Legal Issues

With Keurig 2.0, Green Mountain Wants Its Monopoly Back


Keurig 2.0

Courtesy Green Mountain Coffee Roasters, Inc. via Businesswire

Keurig 2.0

When Green Mountain’s (GMCR) K-Cup patents expired in September 2012, the marketplace opened for rivals to sell their own pods for the company’s single-serving Keurig coffee machines. Now the company has found a way to recreate the competition-free conditions that made the early Keurig so lucrative: Redesign the coffee machine.

This fall, Green Mountain will start selling a new brewer called Keurig 2.0 that will replace the existing lineup about one year after the launch. The new machines will be compatible only with pods made by the company, which has just changed its name to Keurig Green Mountain). This strategy has landed the company in court over allegations of anticompetitive practices.

Keurig 2.0 brewers will use proprietary “interactive technology,” meaning the machines will have a reader that scans Green Mountain-licensed packs for specific “recipe” instructions for a particular kind of coffee, tea, or other beverage, much as current Keurig Vue brewers do. Unlike the existing machines, Keurig 2.0 will also be able to make more than a single cup of coffee.

A lawsuit filed on March 10 by a Florida consumer, Judy Hoyer, claims that because the 2.0 machines “lock out” unlicensed pods, consumers may not have access to their preferred brands or to lower-cost options offered by rival manufacturers. The design of the Keurig 2.0 machines only helps the company “maintain its monopoly over the markets for the sale of portion packs and compatible cups by excluding competition and the lower-priced competitive cups,” according to the complaint.

Hoyer’s complaints are similar to a separate suit filed in February by TreeHouse Foods (THS), an Illinois-based pod maker seeking an unspecified award for punitive damages, according to the Associated Press. TreeHouse Chief Executive Officer Sam Reed, too, argues that allowing competitors to produce pods for Keurig machines results in such consumer benefits as better pricing and assortment.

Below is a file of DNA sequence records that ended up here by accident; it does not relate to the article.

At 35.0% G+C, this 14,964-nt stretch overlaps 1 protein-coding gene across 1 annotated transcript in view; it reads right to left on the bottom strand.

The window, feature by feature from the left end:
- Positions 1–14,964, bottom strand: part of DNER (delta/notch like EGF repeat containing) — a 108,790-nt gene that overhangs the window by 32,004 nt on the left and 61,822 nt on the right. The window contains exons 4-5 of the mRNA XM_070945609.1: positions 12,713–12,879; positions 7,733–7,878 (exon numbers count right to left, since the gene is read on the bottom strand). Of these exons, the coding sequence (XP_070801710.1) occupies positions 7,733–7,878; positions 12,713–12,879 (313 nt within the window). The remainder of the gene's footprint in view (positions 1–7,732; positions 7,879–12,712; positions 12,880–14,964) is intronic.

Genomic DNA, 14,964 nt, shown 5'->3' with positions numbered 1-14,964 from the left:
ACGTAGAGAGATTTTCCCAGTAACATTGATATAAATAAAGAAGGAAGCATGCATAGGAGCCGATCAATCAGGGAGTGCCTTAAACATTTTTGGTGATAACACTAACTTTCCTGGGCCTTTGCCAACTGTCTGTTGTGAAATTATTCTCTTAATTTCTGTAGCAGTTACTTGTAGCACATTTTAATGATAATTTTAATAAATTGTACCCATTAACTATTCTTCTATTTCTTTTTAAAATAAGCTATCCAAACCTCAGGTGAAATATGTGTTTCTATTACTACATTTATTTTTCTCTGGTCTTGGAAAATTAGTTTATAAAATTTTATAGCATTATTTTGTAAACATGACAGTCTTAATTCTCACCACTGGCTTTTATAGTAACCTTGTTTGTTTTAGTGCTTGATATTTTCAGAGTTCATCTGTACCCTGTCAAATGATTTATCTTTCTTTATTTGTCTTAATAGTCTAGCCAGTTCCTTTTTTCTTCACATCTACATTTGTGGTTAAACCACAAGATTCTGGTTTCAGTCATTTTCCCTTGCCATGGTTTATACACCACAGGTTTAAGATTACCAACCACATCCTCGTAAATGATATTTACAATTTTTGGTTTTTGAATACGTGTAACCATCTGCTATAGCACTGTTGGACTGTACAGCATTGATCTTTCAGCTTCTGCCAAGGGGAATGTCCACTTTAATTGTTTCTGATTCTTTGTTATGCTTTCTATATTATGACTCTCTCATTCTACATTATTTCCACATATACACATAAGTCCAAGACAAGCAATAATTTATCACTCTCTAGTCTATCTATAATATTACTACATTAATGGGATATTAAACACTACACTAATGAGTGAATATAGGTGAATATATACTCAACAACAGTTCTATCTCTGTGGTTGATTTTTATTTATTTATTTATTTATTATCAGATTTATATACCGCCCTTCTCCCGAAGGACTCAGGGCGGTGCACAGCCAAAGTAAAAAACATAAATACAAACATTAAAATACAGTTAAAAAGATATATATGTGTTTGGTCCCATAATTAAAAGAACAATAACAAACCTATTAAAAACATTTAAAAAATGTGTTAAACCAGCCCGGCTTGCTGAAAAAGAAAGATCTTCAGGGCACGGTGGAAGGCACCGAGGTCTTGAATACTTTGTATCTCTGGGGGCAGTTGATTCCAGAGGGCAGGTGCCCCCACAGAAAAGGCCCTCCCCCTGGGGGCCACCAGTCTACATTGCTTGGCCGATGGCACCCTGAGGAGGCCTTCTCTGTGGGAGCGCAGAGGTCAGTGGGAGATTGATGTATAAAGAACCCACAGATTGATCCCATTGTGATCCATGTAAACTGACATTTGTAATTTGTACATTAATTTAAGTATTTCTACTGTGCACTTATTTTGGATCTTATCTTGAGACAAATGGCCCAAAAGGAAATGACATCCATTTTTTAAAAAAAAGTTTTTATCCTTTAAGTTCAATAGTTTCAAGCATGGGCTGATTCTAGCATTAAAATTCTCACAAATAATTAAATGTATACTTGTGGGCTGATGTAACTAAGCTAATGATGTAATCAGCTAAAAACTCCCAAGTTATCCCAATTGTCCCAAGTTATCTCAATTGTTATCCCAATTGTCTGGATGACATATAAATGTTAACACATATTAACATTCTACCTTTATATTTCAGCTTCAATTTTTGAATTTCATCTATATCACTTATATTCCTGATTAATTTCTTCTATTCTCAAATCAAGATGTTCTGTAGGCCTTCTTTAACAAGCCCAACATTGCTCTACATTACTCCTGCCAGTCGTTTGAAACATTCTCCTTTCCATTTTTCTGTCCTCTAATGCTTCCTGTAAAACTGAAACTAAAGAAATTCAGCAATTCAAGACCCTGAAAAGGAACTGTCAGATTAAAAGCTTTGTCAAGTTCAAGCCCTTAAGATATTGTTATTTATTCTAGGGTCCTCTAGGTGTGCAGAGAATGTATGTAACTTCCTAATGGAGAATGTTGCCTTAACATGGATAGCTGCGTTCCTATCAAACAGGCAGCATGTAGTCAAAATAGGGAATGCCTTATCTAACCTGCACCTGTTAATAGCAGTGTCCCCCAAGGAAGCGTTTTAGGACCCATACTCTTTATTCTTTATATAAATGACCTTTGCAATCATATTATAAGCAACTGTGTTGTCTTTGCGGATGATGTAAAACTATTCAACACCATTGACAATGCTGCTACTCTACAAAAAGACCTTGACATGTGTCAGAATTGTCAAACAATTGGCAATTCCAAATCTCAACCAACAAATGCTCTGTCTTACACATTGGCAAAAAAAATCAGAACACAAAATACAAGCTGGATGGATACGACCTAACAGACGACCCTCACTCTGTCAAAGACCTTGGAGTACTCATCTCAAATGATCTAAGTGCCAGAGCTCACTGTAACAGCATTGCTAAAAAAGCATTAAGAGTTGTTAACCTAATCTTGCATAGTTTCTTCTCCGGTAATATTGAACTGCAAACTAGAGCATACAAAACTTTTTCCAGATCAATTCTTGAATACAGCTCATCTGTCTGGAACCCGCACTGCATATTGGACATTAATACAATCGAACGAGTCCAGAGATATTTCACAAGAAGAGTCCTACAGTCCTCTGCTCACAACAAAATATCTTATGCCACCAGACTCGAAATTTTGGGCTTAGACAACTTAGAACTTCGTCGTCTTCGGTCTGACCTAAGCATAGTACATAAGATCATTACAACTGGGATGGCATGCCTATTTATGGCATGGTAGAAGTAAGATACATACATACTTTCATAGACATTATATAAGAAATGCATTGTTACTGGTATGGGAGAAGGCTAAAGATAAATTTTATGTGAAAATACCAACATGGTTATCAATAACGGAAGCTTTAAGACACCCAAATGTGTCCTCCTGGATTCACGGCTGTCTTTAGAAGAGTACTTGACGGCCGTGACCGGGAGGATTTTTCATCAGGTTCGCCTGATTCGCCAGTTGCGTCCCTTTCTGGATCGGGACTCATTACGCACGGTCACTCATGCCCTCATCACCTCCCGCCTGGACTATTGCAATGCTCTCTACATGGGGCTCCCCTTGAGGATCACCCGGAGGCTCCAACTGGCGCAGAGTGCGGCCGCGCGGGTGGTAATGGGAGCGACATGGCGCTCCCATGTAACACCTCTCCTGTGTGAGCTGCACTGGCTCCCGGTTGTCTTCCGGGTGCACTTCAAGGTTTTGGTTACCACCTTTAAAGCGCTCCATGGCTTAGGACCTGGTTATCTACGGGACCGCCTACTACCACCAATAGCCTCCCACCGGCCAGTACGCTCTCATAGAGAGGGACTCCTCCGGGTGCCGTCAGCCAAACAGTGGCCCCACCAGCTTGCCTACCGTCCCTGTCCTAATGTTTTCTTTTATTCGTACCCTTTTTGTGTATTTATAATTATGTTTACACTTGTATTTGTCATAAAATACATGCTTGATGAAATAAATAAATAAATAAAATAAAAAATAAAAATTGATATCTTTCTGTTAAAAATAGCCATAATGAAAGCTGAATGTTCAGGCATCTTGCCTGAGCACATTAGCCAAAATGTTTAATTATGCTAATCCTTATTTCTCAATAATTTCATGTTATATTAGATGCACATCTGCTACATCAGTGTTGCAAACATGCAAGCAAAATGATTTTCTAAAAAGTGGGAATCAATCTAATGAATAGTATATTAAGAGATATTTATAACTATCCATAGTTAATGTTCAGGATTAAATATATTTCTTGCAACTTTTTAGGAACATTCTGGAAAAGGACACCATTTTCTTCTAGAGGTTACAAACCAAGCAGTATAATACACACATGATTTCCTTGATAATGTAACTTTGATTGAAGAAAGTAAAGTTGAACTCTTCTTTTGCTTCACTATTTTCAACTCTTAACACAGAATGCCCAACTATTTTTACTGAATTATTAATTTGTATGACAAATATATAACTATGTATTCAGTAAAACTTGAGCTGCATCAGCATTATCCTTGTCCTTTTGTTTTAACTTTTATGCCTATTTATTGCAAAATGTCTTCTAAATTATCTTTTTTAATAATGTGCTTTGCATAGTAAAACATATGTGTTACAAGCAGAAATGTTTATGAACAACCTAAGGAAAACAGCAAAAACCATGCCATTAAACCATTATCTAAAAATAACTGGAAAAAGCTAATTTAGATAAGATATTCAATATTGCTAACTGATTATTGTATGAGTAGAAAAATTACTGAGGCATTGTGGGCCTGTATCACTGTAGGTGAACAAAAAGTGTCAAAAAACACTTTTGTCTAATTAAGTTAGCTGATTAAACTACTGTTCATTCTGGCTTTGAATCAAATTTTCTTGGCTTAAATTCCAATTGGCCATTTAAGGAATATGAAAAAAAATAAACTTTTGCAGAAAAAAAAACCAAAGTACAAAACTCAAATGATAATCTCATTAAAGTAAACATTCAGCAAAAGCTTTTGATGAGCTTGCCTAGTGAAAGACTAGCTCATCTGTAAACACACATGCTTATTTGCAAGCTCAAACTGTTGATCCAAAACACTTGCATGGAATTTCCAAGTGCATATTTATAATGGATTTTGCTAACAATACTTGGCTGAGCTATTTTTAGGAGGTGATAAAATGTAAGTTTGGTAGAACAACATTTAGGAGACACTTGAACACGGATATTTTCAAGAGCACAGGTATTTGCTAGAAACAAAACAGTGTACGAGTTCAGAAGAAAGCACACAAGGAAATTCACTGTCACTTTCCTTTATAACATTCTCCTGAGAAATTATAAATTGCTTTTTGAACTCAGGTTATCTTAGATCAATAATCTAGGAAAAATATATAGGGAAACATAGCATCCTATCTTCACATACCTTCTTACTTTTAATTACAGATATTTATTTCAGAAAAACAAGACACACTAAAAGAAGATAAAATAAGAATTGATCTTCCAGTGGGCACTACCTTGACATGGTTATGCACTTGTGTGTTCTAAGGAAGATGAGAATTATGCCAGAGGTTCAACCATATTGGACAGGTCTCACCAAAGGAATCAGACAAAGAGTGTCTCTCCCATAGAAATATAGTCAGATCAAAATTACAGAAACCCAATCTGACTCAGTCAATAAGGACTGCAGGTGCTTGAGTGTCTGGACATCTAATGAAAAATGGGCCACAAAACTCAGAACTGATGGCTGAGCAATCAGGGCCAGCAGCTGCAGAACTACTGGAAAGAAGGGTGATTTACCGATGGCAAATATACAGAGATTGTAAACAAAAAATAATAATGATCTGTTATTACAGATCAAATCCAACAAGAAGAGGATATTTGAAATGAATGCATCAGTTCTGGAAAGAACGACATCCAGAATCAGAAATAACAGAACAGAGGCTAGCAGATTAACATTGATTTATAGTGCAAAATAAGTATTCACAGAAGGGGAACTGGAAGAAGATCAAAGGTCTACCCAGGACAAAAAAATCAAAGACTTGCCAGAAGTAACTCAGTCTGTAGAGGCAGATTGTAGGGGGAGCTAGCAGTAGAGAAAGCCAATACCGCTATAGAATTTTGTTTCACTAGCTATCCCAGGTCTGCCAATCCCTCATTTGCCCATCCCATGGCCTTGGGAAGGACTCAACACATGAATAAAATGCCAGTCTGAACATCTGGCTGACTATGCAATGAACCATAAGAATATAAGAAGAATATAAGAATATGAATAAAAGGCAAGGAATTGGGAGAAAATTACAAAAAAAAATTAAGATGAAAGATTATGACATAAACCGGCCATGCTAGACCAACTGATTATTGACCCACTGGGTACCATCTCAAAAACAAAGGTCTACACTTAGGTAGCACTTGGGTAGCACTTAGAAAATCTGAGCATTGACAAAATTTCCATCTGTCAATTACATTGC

Unlicensed pods have quickly grown to about 14 percent of the single-serve market, with the rest still controlled by Green Mountain, which has licensing and manufacturing deals with major brands like Starbucks (SBUX) and Folgers (SJM). As Businessweek.com reported last week, Keurig Green Mountain has been trying to take over production of the unlicensed pods and expects the unlicensed share to begin declining later this year. The packs have come to represent the bulk of the company’s revenue.

“We believe the suit is totally without merit and we intend to defend it vigorously,” said Green Mountain spokeswoman Suzanne DuLong in an e-mail. Because Keurig 2.0 machines are designed to optimize the beverage with specific recipes, she added, “it is critical for beverage quality that the system only brews Keurig brand packs.” All of the roughly 50 brands currently sold in K-Cups will be available for the new machine.

“Since entering the market, we have been instrumental in the growth of the
single-serve coffee market,” Treehouse’s Reed said in a statement. Green Mountain, it seems, would rather grow the market itself.

Venessa-wong-190x190
Wong is an associate editor for Bloomberg Businessweek. Follow her on Twitter @venessawwong.

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Companies Mentioned

  • GMCR
    (Keurig Green Mountain Inc)
    • $120.68 USD
    • -0.32
    • -0.27%
  • THS
    (TreeHouse Foods Inc)
    • $76.14 USD
    • -0.36
    • -0.47%
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